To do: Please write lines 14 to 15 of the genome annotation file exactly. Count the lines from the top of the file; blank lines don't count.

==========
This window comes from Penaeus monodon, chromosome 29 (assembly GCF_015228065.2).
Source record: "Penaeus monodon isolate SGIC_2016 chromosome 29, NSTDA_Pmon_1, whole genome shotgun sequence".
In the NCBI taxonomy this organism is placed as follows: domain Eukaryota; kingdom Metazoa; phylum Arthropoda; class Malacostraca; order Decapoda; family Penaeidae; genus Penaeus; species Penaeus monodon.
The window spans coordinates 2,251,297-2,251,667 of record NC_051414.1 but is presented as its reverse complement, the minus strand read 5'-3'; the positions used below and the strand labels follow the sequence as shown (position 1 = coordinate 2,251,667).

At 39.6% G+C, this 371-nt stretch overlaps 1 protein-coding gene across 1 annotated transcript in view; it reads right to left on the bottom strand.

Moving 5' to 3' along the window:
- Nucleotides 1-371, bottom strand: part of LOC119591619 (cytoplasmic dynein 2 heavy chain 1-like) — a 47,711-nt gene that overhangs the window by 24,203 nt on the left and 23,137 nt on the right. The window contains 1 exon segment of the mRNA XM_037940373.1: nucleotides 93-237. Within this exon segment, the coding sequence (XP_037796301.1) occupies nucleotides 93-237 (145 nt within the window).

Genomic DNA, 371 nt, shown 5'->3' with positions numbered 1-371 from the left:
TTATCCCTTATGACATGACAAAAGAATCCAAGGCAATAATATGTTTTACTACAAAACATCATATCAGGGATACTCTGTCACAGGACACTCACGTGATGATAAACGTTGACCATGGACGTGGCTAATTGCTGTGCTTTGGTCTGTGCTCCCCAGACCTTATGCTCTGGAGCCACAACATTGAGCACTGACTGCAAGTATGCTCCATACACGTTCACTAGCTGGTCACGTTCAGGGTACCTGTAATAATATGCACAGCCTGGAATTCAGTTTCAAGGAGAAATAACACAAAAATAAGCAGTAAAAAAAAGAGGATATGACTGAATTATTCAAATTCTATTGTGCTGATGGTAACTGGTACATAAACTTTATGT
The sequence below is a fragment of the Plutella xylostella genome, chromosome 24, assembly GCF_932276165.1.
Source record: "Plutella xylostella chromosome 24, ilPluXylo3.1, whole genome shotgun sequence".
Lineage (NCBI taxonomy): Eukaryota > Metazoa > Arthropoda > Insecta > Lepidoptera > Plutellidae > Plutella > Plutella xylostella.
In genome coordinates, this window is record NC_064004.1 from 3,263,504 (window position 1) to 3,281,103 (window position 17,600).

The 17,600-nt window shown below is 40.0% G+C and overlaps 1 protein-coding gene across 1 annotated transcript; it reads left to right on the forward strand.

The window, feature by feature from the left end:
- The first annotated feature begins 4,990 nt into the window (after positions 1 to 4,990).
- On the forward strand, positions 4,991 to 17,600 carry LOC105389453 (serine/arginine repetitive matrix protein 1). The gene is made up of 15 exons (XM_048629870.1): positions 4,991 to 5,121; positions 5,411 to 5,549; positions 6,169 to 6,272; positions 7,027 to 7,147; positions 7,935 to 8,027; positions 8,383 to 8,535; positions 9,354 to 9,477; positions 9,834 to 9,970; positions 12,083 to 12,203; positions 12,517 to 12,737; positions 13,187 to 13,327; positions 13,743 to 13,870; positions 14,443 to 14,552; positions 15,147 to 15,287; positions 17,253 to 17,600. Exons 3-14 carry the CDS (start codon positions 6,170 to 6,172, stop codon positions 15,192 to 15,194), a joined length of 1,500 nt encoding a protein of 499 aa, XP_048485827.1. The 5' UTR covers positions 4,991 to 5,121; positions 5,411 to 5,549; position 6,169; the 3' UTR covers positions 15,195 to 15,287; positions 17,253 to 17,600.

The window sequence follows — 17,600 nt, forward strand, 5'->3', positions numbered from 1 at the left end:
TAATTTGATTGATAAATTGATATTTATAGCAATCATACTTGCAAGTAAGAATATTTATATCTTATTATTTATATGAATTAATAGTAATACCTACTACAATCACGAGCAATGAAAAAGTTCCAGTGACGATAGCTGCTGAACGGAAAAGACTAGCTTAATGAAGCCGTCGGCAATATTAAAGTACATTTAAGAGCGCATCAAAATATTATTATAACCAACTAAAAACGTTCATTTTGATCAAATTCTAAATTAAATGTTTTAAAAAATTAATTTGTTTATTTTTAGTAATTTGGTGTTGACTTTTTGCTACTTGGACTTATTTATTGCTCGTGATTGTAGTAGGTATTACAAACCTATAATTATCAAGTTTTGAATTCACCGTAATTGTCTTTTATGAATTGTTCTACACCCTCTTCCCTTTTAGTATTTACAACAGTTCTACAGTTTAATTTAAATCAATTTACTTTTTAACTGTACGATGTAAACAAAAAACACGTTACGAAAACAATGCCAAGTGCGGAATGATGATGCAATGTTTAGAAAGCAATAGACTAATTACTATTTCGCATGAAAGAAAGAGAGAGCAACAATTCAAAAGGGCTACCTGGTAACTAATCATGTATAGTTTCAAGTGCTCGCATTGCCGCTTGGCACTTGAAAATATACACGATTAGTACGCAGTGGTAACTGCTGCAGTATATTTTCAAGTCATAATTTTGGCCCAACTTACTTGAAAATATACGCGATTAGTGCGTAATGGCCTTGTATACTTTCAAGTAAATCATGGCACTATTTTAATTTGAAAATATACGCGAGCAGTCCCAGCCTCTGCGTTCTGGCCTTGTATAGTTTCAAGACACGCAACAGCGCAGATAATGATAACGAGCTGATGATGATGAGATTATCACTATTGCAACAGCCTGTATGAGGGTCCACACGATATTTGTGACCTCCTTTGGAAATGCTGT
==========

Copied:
The 17,600-nt window shown below is 40.0% G+C and overlaps 1 protein-coding gene across 1 annotated transcript; it reads left to right on the forward strand.

The window, feature by feature from the left end: